The course examines the experience of building socialism and living through its demise by focusing on the key moments of Soviet history:  the revolutionary process of 1917 and civil war; the role of political parties and social groups; the attempt to create a new socialist culture, society, and state; Stalin's revolution from above based on industrialization, collectivization, repression, and Russian nationalism; relations with the outside world, including the Great Fatherland War and the Cold War; efforts to reform socialism after Stalin's death; the rise of the USSR as a world power; the hidden contradictions of nationality; the implosion of all these contradictions during the turbulent regime of Gorbachev; the legacy of the Soviet Union in today's Russian Federation.  Readings include personal narratives,  selected documents, and a textbook.

Requirements include 2 short papers on the readings, a take-home midterm essay, and an extended essay comparing a personal narrative with works of current historical scholarship.

467G4/U3 EASTERN EUROPE (Hitchins, K.)

Topic: Eastern Europe Since 1919

The region between Western Europe and the Soviet Union/Russia in the twentieth century was (and is) a world of contradictions. We see them in political experiments ranging from liberalism and peasantism to fascism and communism; in the creation of democratic institutions and the failure of democracy; in nationalism before, during, and after Communism; in cultural integration into urban Europe and the persistence of the folk spirit of the village; in strivings to industrialize and the persistence of agriculture; and in the advance of materialism and the deepening of traditional spirituality. Within this broad context we shall examine society and politics and national identity in the 1920s and 1930s, the nature of the post-World War II Communist regimes, and the transition to democracy and integration into Europe after 1989. We shall also have to decide how and to what extent Eastern Europe differed from the West and whether in the twentieth century the gap between them was closed. The countries to be studied are Poland, Czechoslovakia, Hungary, Romania, the former Yugoslavia, Bulgaria, and Albania. There will be ample reading and a research paper based on sources.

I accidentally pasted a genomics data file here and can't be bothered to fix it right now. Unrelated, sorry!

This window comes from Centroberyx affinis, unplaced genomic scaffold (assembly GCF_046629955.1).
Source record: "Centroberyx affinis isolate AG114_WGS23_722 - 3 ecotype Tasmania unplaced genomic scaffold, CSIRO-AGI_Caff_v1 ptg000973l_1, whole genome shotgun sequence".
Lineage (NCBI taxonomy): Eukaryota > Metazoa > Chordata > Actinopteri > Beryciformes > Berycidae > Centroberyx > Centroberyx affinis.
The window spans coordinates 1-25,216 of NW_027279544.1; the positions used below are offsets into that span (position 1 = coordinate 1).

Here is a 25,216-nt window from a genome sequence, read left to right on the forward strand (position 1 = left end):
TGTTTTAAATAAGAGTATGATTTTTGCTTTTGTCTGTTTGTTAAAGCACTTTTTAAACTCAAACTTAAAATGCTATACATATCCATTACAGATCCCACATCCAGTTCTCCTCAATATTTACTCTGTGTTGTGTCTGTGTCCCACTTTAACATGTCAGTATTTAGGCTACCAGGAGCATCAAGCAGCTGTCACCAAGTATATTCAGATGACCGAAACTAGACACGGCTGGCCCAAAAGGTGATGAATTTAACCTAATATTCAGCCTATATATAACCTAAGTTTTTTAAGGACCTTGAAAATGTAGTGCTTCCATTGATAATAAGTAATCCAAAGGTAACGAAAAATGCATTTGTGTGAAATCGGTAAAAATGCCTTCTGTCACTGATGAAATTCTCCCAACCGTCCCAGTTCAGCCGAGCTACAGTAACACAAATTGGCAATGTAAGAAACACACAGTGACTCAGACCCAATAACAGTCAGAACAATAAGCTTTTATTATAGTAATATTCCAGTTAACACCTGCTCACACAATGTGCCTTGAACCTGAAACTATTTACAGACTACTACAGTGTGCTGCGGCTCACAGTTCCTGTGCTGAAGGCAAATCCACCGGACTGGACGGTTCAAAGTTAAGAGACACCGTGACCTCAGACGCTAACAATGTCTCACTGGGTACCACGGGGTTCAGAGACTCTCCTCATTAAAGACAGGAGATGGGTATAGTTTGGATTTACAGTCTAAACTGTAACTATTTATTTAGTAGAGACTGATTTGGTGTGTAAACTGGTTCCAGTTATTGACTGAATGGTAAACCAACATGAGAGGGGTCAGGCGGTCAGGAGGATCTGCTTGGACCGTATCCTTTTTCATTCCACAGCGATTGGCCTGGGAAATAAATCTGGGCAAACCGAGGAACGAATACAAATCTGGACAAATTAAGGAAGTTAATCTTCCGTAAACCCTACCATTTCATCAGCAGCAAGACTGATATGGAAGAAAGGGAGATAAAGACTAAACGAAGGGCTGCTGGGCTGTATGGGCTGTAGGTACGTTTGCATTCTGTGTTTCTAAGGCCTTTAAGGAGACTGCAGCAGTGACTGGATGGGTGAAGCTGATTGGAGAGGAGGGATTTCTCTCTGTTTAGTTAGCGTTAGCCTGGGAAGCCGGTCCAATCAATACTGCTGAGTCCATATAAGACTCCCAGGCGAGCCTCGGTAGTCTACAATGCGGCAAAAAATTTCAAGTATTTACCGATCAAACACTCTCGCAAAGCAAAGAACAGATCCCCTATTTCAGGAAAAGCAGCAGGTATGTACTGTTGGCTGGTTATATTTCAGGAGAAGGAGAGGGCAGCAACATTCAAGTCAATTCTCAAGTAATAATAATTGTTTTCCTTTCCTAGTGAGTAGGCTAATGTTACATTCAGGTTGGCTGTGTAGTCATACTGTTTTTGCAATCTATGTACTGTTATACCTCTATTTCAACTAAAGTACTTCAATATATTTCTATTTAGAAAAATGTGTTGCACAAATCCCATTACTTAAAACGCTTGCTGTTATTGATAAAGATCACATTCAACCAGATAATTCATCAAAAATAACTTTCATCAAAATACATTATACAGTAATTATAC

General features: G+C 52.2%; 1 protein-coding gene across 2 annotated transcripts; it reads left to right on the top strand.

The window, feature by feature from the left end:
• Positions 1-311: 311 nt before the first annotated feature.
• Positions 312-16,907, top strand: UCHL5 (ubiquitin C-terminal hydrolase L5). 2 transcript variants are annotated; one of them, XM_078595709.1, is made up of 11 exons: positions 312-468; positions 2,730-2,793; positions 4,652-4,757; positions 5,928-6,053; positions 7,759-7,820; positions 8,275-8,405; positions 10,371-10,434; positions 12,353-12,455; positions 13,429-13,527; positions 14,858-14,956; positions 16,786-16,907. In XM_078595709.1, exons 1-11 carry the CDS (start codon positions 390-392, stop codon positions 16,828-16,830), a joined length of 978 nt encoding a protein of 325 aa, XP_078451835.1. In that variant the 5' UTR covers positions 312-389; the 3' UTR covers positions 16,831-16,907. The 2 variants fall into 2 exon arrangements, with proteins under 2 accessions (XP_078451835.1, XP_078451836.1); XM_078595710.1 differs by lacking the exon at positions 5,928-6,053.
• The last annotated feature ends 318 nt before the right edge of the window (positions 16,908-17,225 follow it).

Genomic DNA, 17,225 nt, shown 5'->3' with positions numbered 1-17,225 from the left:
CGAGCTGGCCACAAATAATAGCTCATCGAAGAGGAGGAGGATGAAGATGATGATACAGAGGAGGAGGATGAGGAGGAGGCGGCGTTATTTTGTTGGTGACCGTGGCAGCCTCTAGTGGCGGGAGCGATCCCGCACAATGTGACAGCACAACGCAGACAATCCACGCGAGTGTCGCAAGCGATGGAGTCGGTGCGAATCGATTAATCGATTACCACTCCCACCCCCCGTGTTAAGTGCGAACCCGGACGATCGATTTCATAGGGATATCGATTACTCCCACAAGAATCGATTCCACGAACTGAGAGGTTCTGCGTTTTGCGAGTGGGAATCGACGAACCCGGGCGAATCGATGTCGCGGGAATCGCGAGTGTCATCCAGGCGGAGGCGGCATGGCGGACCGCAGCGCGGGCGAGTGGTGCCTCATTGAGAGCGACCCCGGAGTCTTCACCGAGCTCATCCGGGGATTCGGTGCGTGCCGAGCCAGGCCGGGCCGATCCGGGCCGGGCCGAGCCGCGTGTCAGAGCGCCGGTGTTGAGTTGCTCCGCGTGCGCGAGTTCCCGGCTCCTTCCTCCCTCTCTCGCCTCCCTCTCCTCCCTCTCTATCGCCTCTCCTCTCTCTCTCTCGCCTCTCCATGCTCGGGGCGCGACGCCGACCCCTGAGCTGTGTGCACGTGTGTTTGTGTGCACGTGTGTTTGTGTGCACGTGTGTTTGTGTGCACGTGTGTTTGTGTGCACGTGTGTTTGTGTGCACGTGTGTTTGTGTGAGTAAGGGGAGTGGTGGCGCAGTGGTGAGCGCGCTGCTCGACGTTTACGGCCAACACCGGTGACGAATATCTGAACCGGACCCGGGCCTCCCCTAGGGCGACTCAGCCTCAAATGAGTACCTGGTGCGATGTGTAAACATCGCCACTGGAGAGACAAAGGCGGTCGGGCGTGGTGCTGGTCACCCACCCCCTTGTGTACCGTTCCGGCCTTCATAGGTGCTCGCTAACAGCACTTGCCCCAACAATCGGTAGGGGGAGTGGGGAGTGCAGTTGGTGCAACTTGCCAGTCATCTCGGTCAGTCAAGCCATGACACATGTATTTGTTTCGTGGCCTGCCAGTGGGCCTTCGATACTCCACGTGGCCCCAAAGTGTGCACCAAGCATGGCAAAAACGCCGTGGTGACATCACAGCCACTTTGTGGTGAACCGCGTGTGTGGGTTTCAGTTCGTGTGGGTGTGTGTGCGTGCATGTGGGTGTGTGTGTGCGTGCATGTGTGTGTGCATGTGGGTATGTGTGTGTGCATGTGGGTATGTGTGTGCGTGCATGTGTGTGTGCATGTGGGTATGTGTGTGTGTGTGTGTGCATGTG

Same as HDFS 421

This course will provide an overview of family life in the United States, beginning before the forming of the U.S. in colonial history and extending up to the present.  Topics emphasized will be the history of childhood and adolescence, dating and courtship, sex and reproduction, husband-wife relations, female-headed households, and aging.  The course will also examine major transformation in family structure and authority patterns, and consequences of those transformations.  Among the assignments will be an analysis of family photos and a possible research paper on history of the student’s family.

472G4/U3 IMMIGRANT AMERICA (Schneider, D.)

This advanced undergraduate seminar covers all aspects of the history of immigration to the United States from the early nineteenth century to the present.  After a one week introduction on European immigration to pre-industrial America, the class will focus on immigration from Europe and Asia during the period 1840-1915.  During the second half of the semester the history of immigration law and the social and cultural history of immigrants in the twentieth century United States will be the focus of lectures,  readings and discussions.

The class format will combine lectures and discussions. Readings will include historial materials, fiction and scholarly articles from the social sciences.  A research paper is required.


American public health and health policy. Public health and health policy in America since the late-18th century.  Emergence of modern public-health institutions; relation of public health to conceptions of disease, social order, gender roles, and the role of government; emergence and development of public policy issues in public health and medical care, of the environment for the formulation of policy, and the relation of policy to broader issues of social development, incidence of disease, and assumptions about the proper distribution of public and private responsibility for health and medical care. Grading based on class discussion, written assignments, and term paper (done in stages).  Prerequisite: one year of college history and/or college courses pertaining to public health or health policy; or consent of instructor.